I do not believe we can have a non-violent, non-insurrectionary revolution of the kind which is necessary without grounding our revolutionary praxis in our neighborhoods.
Folks refusing dystopia, repairing and radically re-imagining their lives and communities together, and beginning to enjoy and spread the resulting benefits today as they carve a path towards tomorrow = Solarpunk. That’s what hope looks like.
This micro example, a community arts festival, illustrates some of the features of a socially viable future. A local arts festival, open and inclusive, has a part to play in contributing to a viable future.
If we’re going to succeed at problems like adapting to climate change, protecting clean water supplies, and preserving biodiversity, we all need to think differently, work collaboratively, and commit to learning as we go.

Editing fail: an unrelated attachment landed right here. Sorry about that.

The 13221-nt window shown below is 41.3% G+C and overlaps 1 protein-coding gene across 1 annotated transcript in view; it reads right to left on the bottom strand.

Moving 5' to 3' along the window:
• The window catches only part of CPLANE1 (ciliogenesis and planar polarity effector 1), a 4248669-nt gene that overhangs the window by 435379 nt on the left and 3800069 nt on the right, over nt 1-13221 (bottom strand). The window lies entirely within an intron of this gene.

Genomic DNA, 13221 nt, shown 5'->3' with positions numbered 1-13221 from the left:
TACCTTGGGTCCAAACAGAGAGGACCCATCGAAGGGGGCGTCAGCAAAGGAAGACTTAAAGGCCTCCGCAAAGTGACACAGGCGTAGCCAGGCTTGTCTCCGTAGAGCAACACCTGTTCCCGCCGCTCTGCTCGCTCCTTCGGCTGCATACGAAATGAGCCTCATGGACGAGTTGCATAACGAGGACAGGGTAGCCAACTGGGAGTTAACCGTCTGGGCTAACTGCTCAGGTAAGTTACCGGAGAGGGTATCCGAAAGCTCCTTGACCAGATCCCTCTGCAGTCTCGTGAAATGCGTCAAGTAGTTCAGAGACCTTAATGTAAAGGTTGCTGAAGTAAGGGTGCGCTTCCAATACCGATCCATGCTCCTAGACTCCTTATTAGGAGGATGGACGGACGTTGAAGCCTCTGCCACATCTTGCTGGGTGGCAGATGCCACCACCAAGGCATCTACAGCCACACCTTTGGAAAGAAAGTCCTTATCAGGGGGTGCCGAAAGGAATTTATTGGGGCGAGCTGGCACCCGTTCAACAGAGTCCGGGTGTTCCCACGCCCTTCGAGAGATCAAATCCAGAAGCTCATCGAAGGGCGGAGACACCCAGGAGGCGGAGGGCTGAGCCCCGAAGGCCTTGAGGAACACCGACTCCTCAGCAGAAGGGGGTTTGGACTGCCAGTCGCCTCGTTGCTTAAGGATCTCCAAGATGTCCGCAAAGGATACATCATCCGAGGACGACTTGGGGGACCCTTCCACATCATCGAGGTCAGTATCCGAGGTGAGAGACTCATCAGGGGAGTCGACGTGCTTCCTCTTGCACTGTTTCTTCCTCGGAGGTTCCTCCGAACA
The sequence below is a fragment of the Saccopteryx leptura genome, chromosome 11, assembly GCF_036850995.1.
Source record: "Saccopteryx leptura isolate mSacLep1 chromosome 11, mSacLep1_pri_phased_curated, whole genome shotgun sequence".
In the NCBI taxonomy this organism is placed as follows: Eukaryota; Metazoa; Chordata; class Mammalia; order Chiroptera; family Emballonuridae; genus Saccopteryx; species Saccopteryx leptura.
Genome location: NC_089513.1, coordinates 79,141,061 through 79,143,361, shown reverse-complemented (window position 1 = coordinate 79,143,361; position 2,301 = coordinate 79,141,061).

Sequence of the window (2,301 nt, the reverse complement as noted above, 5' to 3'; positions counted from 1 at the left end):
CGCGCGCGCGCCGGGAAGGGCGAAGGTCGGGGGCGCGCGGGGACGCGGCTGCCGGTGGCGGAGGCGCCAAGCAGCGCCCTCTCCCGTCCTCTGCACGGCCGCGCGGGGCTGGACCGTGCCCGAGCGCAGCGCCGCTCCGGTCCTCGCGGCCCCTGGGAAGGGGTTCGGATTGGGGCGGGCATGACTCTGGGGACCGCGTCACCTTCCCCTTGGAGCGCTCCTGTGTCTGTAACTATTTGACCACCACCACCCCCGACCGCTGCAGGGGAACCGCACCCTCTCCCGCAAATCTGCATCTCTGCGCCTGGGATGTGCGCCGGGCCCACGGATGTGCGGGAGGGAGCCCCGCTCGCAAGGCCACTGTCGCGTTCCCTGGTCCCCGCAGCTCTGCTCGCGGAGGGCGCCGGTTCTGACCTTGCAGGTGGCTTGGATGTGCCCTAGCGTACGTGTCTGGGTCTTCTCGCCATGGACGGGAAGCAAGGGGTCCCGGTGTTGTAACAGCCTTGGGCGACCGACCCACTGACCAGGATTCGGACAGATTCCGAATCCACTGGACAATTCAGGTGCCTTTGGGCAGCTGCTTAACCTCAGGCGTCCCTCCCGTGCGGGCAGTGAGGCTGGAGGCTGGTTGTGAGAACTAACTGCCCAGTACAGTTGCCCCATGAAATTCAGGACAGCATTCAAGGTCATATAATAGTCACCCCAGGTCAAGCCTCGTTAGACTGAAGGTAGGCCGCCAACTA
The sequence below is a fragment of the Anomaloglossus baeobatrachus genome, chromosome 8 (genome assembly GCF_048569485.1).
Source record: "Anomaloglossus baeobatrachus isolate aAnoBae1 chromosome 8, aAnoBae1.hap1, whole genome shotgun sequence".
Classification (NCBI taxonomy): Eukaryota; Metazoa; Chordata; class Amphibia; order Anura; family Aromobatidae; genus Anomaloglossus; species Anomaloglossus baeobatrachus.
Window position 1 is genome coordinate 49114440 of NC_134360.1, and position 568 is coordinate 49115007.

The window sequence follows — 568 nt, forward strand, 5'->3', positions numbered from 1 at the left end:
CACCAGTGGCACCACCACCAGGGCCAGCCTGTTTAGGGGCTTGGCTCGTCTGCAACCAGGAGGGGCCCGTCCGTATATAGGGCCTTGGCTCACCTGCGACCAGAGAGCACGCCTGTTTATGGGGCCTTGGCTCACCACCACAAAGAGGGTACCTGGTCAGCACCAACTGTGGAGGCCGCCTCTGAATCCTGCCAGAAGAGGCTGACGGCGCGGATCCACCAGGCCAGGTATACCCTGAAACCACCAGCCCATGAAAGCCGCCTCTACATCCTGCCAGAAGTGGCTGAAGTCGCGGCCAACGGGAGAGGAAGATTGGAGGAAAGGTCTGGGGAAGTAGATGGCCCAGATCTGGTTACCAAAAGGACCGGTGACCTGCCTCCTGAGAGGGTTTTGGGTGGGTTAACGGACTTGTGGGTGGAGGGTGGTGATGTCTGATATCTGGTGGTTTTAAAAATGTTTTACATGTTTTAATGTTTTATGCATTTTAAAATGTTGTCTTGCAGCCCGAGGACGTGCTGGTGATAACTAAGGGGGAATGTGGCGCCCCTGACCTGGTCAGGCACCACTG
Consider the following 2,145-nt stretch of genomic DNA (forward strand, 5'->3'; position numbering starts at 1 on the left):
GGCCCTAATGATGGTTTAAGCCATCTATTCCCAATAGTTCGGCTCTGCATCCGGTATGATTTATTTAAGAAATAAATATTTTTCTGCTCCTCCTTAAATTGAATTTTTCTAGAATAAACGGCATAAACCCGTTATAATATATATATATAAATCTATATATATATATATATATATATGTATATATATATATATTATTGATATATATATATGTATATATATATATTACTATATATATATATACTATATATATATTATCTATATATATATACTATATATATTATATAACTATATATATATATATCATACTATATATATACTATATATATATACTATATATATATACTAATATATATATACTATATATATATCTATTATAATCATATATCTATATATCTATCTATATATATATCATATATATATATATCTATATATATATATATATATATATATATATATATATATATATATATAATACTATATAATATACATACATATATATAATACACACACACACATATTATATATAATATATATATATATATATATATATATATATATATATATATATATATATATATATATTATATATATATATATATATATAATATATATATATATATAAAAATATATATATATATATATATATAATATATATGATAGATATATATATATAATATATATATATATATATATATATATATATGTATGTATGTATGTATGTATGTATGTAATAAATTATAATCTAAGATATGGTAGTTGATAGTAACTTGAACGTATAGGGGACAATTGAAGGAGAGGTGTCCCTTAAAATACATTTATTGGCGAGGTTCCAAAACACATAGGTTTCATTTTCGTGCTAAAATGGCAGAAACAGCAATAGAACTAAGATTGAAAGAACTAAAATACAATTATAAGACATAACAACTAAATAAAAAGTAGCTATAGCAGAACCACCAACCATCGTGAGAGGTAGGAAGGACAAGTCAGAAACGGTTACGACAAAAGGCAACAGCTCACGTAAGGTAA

We saw a bumper sticker, Twitter post, or something to the effect of, “If your commitment to diversity doesn’t include people with disabilities, you are doing it wrong.” We couldn’t agree more.
Whether we ourselves want to develop these skills, or support others to do so, to ensure a resilient future we need to grow more community members with effective group facilitation skills and mindsets.
Re-localising and re-regionalising economics — while maintaining international collaboration and fair trade — creates jobs and community resilience.
Puerto Ricans were plunged in the dark once more in January, this time due to an earthquake that severely damaged a major power plant near the southern coast. Recurring tremors led to thousands sleeping in the open for weeks. The blackout, while temporary, was ominously reminiscent of the long blackout following Hurricane María two years ago, which left some residents without power for nearly a year.